What effect can this have? According to the U.S. Department of Transportation's National Highway Traffic Safety Administration, there are over 5 million car accidents, per DAY, in the U.S.

Think it only happens to bad drivers? It can happen no matter what. You have no control over other drivers or how your own car may malfunction or operate due to road or weather conditions. 

Without being properly restrained, in a vehicle that is traveling at 35 mph, a Yorkshire Terrier that weighs 5 pounds (2.26 kg) will be thrown with the force of a 225 pound object (102 kg) object. This can cause severe bodily injury including broken bones, fractured neck, severe internal injury to vital organs, brain damage and death. 

Exactly what to do:  If you already have a certified canine car seat, make a pledge to use it every time your Yorkie is in the car with you. If you do not have one, make a pledge to obtain one. 

Do be careful of used seats; they may have been recalled, may no longer be under warranty or may have broken parts which make them unsafe.

Little Yorkies do best with booster seats. This allows them line-of-sight out of the windows and keeps them close to partially opened windows, which can cut down on motion sickness.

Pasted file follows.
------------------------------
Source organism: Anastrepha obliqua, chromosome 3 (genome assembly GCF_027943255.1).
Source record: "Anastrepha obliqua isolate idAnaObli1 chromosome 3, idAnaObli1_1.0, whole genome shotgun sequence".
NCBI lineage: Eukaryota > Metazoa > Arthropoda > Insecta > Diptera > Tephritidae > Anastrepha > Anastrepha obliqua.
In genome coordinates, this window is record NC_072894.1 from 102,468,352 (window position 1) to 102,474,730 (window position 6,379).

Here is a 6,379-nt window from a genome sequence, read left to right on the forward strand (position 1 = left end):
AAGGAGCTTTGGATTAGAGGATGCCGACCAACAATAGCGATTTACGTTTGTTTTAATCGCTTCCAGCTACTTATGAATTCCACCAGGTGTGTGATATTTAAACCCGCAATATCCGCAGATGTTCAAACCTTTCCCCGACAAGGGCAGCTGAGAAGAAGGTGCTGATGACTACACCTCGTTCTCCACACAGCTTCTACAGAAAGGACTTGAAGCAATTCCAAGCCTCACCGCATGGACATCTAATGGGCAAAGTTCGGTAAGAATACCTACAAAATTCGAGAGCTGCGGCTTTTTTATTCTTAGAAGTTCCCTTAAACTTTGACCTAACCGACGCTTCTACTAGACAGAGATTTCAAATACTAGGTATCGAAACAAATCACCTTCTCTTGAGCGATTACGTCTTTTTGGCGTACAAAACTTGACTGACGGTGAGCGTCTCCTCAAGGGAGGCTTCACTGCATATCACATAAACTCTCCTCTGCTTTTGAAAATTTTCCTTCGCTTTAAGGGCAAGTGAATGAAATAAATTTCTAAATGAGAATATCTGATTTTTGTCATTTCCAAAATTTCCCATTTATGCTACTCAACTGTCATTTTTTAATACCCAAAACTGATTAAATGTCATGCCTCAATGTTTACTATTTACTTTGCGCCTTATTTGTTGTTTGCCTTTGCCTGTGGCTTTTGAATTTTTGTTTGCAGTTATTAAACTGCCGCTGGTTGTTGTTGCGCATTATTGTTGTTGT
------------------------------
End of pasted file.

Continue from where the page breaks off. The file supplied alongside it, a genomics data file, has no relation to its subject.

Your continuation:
These are also great because they can hold treats and toys, which can be useful on long drives. Please note that it is extremely dangerous to clip the seat's belt attachment to a dog's collar. This can be deadly. It is meant to be connected to the ring of a harness (see resolution # 2). 

#5
I pledge to never subject my Yorkie
to the harmful chemicals
and contaminants
found in unfiltered tap water

What went wrong?  What is legally allowed to be in tap water is so shocking that many people are in denial. It's almost impossible to consider that it's a real issue. 

For those that do not know what's actually in it, giving tap water to a dog seems so natural, that not much thought goes into this. 

What effect can this have? 42 states have water that is contaminated with over 100 chemicals never even tested for safety. But, that's not all. Many states allow a percentage of toxins. Elements in tap water can cause a wide range of disease and ailments even with minimal consumption.

Fluoride, barium, beryllium, chlorite, dhloramines, antimony, and trichloroethane (1, 1,2) just to name a few. These have been proven to cause everything from high blood pressure to intestinal lesions to liver, kidney and immune issues. 


Exactly what to do:  Install a filter to your kitchen tap or pledge to only offer bottled water. For larger dogs, spring water is not a reasonable option financially, but for the Yorkie, a one-gallon jug can last a week. 

#6
I pledge to keep not allow
my Yorkie to ingest harmful
food chemicals

What went wrong?  Treats laden with artificial coloring, preservatives and/or flavoring are 1] cheap (so it's easy on your wallet) 2] take up 80% of the shelves in the pet aisle at the local supermarket (so it's easy to grab) and 3] designed to look scrumptious (so it's easy to fall into the trap and think you're getting your Yorkie something great).